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The Old Motor Feature Series – New York to Paris Great Race of 1908 – Part 4

  •                                        The Start of Something BIG!

By: Jeff Mahl

In early 1908 preparations were frantically being made in Europe with teams from Italy, France and Germany building automobiles that would carry them around the world. The effort equaled what we witnessed in our lifetimes preparing for a journey to the moon. Countries would meet head to head to prove their superior automotive technology, and regain the title of “Automotive World Champion” then held by the Italians with their recent victory in the ’07 Peking to Paris Race.

  •                             Italian 1908 Brixia-Zust Specifications:
  •                         Engine: 4-cylinder 40 HP / 4 Speed transmission
  •                                                    Speed: 60 mph
  •                                Weight: 3,500 pounds / 114” wheelbase
  •                             Fuel Capacity: 132 gallons in three reservoirs
  • Team members: Giulio Sirtori, 26; Henri Haaga, 22; Antonio Scarfoglio, 21

France would be represented by three teams in the competition.

Conspicuously absent from the fray were the Americans? Not surprising, as most in the world knew the vastly superior European machines would easily conquer any American builder foolish enough to challenge them. The level of confidence was not that much better on this side of the “Pond” with Henry Ford flatly refusing to enter such a competition. Even Ransom Olds knew it would be best to watch such an undertaking from the sidelines. After all, no automobile had ever crossed the United States in winter, and only a handful had successfully driven across the U.S. in summer months. In 1908 snowplows had not been invented, and neither had antifreeze. Why this was shear madness, none of the automobiles would get past Chicago on their way to Alaska much less on to Paris. The Buffalo News editorialized such a Race would be “…. a Homeric adventure outdoing all the wanderings of Ulysses, Aeneas and the Argonauts combined”.

  •                             French 1908 Sizaire-Naudin Specifications:
  •                                                 Engine: 1-cylinder 15 HP
  •                                                  Weight: 3,300 pounds
  •                                   Fuel Capacity: 40 gallons in three reservoirs
  • Team members: August Pons, 32; Maurice Berlhe, 24; Lucien Dechamps, 24

That was the problem! They MUST start in the dead of winter to accomplish their plan. You see, to drive from New York City all the way to Paris they would use the frozen Bering Strait as an ice-bridge across the Pacific Ocean. The “Ice Road Truckers” of today, wouldn’t even consider such insanity. However, in 1908 these were men who saw no challenge too great, and there was always a way to accomplish what others thought “foolish”. One of those men was President Teddy Roosevelt. Upon hearing that Italian, French and German motorists were going to race horseless carriages across the United States, the President didn’t care which American manufacturer entered an automobile, but there would be a Team to represent the United States in that Race!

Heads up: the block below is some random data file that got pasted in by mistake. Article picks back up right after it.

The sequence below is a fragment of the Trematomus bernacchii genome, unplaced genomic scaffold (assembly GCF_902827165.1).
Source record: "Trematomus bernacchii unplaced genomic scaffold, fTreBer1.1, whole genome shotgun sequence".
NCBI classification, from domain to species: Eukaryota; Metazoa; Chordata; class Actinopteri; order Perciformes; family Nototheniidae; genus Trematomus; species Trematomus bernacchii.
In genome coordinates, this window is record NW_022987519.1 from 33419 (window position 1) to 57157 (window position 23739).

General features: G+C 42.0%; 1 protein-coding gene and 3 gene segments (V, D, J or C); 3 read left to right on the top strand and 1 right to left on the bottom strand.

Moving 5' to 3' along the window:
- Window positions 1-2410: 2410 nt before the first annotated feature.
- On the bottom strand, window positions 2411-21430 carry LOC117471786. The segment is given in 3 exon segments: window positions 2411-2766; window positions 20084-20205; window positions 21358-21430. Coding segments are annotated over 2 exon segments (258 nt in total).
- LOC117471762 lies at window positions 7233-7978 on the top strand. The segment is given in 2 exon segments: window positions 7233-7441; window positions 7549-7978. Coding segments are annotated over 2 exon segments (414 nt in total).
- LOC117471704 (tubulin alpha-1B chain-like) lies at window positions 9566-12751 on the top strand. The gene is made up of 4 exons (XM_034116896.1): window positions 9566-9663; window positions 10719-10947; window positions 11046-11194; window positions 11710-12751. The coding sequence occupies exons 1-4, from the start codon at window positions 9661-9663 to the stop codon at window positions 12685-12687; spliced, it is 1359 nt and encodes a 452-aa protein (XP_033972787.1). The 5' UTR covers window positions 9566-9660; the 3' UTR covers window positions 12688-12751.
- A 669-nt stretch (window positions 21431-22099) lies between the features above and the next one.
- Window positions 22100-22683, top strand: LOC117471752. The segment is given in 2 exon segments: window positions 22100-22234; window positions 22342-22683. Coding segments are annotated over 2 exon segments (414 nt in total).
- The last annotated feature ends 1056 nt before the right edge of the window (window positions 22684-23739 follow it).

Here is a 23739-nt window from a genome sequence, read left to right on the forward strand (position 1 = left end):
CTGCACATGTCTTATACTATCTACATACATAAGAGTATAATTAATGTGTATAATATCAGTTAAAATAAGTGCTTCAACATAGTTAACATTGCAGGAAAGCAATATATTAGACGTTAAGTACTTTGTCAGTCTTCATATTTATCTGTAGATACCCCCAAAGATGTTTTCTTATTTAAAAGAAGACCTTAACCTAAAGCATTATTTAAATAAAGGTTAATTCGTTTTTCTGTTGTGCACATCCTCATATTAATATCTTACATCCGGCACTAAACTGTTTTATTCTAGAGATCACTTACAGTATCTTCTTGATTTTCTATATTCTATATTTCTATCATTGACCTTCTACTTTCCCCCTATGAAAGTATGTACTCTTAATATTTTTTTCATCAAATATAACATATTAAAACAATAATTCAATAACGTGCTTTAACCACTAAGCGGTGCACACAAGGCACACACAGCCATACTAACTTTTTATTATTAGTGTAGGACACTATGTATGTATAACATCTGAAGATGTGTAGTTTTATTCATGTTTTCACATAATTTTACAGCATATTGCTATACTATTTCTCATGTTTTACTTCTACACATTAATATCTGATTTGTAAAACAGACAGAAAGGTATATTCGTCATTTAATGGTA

Click for the 1908 New York to Paris Race Route complete with stops and dates along the route.

As fate would have it, Teddy did know an automobile manufacturer by the name of Edwin Ross “E.R.” Thomas in Buffalo, NY. He also knew of the Thomas automobile’s solid reputation, as his cousin James Roosevelt in Hyde Park had purchased a “Flyer”. James’ son, Franklin D. Roosevelt even learned how to drive the Thomas while home from Harvard. If Ford or Olds would not take up the challenge, Teddy knew someone who would….

  •                               French 1908 Motobloc Specifications: 
  •                                             Engine: 4-cylinder 30 HP
  •                                                Weight: 6,437 pounds
  •                              Fuel Capacity: 86 gallons in four reservoirs
  •      Team members: Charles Godard, 31; Arthur Hue, 26; Maurice Livier, 19

E.R. was soon “encouraged” to enter a Thomas Flyer, just days before the February 12 start in New York City. Still reluctant about the chance of success, E.R. knew it would take his best people with proven talent to make a good showing.

For starting driver, 25 year old Montague Roberts would be the choice. From today’s perspective, “Monty” might compare with someone like Jeff Gordon early in his career. An accomplished racing driver, young, charismatic and a bit of a “ladies man” who loved to tell stories with a good sense of humor. For mechanic, there was only one logical choice. It would be the factory Chief Troubleshooter George Schuster. Quite different from Monty, George was 35 years old, quiet and intensely focused on the mission (whatever it might be at the moment). As different as they were, each had a respect for the other from the start for they had proven their abilities to E.R. as well as others in the factory.

  •                          French 1908 DeDion-Bouton Specifications:
  •                             Engine: 4-cylinder 30 HP / 4 speed transmission